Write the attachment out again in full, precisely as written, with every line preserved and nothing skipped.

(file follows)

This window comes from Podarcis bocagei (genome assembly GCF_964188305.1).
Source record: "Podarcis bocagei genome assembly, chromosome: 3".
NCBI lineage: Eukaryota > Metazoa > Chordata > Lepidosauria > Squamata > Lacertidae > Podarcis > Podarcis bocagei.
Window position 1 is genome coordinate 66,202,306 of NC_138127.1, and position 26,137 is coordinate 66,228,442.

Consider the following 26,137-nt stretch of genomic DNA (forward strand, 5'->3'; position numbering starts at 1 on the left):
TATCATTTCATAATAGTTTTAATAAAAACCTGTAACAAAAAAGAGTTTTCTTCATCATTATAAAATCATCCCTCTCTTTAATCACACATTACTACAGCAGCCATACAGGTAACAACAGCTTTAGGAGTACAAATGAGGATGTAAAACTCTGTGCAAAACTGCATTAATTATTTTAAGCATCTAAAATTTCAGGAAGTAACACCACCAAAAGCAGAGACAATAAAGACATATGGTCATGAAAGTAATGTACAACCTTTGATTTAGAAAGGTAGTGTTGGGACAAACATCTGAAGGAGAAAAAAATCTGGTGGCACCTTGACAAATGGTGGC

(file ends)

This window comes from Podarcis bocagei (genome assembly GCF_964188305.1).
Source record: "Podarcis bocagei genome assembly, chromosome: 3".
NCBI lineage: Eukaryota > Metazoa > Chordata > Lepidosauria > Squamata > Lacertidae > Podarcis > Podarcis bocagei.
Window position 1 is genome coordinate 66,202,306 of NC_138127.1, and position 26,137 is coordinate 66,228,442.

Consider the following 26,137-nt stretch of genomic DNA (forward strand, 5'->3'; position numbering starts at 1 on the left):
TATCATTTCATAATAGTTTTAATAAAAACCTGTAACAAAAAAGAGTTTTCTTCATCATTATAAAATCATCCCTCTCTTTAATCACACATTACTACAGCAGCCATACAGGTAACAACAGCTTTAGGAGTACAAATGAGGATGTAAAACTCTGTGCAAAACTGCATTAATTATTTTAAGCATCTAAAATTTCAGGAAGTAACACCACCAAAAGCAGAGACAATAAAGACATATGGTCATGAAAGTAATGTACAACCTTTGATTTAGAAAGGTAGTGTTGGGACAAACATCTGAAGGAGAAAAAAATCTGGTGGCACCTTGACAAATGGTGGC